Malaria outbreaks in India can be predicted with the help of a climate model, say scientists.
The number of heavy rainfall events in India has increased over the past 50 years, but research has tended to focus on the impact this has on agriculture rather than the vector-borne diseases, such as malaria and Japanese Encephalitis.
The University's School of Environmental Sciences is working with the Council of Scientific and Industrial Research's (CSIR) Centre for Mathematical Modelling and Computer Simulation (C-MMACS), Bangalore, to develop technology that will help decision makers and planners target areas that are prone to large scale climate variability and malaria epidemics.
The model could help inform early intervention methods to prevent the spread of malaria at key points in the seasonal monsoon cycle, reducing the economic and health impacts of the disease.
"We already know that an anomalous season of heavy rainfall, when heat and humidity are high, allows insects such as mosquitoes to thrive and spread infection to humans," Dr Andy Morse, from the University's School of Environmental Sciences, said.
"In order to prepare health services and prevent epidemics we must have a way of predicting when these events are likely to occur in areas that are not accustomed to annual outbreaks of malaria.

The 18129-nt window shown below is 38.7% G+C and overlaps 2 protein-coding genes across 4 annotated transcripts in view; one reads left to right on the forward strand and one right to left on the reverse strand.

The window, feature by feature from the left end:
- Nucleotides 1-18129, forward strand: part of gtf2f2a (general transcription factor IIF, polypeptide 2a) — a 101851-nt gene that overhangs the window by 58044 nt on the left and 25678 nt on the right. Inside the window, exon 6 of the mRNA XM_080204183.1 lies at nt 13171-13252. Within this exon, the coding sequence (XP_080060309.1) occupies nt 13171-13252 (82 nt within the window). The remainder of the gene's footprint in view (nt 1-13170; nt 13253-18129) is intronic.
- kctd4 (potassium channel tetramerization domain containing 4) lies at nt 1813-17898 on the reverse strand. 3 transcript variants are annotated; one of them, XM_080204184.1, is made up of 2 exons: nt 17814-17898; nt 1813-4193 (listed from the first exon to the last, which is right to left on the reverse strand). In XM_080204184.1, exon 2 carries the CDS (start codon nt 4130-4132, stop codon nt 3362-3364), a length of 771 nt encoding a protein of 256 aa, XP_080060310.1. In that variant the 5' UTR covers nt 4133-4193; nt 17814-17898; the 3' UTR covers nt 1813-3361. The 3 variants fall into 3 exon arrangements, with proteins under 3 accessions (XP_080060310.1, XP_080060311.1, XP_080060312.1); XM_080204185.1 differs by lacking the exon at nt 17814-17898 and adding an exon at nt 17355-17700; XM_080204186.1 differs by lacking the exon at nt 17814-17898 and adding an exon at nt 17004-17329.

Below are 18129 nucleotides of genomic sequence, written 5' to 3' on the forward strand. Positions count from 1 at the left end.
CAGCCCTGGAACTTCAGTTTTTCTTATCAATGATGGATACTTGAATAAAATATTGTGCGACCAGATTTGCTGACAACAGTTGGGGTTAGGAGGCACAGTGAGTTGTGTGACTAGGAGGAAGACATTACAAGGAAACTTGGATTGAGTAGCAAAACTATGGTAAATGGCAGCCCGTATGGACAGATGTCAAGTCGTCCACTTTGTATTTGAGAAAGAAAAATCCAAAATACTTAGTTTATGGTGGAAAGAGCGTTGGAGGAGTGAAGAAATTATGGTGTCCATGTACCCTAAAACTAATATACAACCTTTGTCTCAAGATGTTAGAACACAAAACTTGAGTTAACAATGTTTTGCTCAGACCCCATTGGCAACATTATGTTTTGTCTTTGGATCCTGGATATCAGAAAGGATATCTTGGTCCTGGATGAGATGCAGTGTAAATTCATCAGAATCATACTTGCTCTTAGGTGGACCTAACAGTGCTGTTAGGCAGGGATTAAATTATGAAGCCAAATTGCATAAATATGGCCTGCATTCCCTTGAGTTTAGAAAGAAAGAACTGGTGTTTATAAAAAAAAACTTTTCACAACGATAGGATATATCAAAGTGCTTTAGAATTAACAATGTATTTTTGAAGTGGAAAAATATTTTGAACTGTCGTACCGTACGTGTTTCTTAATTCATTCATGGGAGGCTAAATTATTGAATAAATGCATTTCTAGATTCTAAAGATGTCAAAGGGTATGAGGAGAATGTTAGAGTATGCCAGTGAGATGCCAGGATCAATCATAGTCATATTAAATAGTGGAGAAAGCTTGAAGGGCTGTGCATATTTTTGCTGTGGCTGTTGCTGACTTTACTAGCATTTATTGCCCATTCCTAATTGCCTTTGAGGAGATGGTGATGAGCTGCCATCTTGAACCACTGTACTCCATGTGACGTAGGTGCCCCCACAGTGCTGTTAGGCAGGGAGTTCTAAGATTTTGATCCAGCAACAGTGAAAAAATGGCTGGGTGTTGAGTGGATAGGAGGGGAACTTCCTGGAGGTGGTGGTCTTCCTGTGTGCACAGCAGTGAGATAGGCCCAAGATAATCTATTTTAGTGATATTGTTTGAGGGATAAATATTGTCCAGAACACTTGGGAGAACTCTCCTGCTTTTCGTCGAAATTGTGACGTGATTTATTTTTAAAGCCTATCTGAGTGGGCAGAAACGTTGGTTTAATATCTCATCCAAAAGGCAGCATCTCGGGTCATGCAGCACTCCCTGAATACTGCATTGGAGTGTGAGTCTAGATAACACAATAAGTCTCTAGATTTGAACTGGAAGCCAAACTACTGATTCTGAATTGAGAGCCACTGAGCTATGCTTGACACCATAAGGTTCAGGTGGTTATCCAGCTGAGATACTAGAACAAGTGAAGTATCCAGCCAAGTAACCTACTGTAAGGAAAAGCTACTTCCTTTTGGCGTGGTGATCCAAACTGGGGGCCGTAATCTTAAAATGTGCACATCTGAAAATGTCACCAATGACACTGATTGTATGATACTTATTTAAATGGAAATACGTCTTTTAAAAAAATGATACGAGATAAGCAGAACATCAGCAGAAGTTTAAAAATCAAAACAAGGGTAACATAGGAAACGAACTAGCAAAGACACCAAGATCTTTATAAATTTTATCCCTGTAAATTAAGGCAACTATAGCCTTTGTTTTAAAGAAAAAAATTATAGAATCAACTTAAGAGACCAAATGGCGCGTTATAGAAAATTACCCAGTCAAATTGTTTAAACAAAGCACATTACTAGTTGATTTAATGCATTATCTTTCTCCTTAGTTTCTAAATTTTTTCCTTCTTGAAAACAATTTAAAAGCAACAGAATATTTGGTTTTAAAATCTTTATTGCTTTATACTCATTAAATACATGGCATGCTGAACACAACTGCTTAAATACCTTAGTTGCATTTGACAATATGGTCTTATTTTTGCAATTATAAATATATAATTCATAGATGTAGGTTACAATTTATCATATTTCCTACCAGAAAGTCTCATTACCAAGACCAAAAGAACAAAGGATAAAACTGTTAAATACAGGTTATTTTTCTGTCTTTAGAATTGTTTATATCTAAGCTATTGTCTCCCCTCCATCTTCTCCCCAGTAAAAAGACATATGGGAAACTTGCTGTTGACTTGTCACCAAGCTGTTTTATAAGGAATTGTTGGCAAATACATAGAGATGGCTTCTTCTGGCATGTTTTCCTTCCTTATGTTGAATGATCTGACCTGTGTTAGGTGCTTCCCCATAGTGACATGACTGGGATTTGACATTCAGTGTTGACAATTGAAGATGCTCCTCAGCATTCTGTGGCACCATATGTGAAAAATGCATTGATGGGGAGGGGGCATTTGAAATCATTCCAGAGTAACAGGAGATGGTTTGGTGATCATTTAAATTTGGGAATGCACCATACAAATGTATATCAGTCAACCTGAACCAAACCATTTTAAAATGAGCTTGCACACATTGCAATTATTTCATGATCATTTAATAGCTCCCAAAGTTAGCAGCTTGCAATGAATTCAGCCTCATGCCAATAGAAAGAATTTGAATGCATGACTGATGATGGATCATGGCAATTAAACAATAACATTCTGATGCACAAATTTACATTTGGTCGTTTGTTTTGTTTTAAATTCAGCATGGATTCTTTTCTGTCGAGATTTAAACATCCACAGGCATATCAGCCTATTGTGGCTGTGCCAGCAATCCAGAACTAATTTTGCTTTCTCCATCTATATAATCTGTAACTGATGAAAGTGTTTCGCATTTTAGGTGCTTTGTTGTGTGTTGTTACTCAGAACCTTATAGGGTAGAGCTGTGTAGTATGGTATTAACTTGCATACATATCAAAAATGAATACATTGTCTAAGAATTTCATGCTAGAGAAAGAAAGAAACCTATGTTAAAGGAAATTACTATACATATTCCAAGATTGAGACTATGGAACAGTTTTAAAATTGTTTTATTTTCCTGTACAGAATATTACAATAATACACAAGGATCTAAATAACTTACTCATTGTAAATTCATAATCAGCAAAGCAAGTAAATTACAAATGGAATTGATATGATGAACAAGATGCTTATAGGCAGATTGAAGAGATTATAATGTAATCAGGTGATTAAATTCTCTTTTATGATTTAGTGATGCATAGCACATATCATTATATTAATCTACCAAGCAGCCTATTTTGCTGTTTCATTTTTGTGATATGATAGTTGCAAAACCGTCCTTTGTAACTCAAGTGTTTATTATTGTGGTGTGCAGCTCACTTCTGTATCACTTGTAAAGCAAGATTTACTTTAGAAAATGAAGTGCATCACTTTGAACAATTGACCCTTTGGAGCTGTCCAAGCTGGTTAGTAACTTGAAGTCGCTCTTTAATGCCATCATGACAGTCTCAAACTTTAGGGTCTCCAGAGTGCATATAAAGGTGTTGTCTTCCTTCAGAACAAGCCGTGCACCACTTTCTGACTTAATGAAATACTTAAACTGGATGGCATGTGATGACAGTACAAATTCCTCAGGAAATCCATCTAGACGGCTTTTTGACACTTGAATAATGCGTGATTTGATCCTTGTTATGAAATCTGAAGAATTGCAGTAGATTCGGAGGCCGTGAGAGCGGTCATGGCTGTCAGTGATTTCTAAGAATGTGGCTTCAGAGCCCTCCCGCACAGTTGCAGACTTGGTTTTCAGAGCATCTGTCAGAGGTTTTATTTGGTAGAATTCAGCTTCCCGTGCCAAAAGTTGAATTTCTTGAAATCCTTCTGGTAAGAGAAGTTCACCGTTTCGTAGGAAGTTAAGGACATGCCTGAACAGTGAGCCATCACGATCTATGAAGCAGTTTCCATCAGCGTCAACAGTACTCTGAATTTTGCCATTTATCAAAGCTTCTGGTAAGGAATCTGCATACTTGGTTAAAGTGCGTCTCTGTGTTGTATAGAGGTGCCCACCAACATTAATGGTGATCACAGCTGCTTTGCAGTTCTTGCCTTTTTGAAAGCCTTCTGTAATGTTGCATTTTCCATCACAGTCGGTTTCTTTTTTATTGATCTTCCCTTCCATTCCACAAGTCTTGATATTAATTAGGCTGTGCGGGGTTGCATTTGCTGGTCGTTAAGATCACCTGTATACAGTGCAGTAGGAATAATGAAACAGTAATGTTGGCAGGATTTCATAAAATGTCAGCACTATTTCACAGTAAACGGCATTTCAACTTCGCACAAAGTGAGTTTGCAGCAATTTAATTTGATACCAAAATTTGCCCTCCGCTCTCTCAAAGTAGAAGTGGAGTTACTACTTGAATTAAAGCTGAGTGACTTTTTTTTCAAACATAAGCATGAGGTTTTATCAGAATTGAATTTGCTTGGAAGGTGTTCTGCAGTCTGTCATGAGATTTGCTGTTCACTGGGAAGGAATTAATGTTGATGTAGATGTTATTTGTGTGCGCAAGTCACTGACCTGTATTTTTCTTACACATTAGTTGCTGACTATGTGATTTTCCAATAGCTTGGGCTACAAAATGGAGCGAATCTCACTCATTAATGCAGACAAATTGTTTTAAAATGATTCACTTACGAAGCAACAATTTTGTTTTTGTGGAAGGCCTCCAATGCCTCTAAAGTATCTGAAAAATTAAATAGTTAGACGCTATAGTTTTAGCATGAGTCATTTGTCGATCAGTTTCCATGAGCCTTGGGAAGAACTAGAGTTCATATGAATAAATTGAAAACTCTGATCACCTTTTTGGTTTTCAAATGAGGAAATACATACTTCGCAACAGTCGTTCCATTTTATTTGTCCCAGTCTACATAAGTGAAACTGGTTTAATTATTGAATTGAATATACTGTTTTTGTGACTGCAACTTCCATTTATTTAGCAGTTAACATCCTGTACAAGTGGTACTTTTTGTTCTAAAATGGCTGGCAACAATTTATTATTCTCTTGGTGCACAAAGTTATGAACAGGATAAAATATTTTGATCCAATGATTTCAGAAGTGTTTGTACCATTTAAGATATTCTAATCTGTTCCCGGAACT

"Liverpool has developed human and animal disease models that can be integrated into seasonal forecasting systems to give a picture of what the climate impacts on disease risk will be like in four to six months time."
Dr Prashant Goswami, from C-MMACS, India, said that they are "rapidly developing our computer modelling capabilities using technology that can address the impacts of climate variability on agriculture and water systems."
"This knowledge, together with the Liverpool models of vector-borne diseases, will help us develop systems to predict when changes in the monsoonal rain may occur and which areas are most likely to see an increase in malaria.
"Health authorities in India are already very successful at controlling malaria cases, but this new research should support decision makers in keeping ahead of the more serious occurrences of the disease, which is starting to increase across the country alongside the changing climate conditions," Dr Goswami added.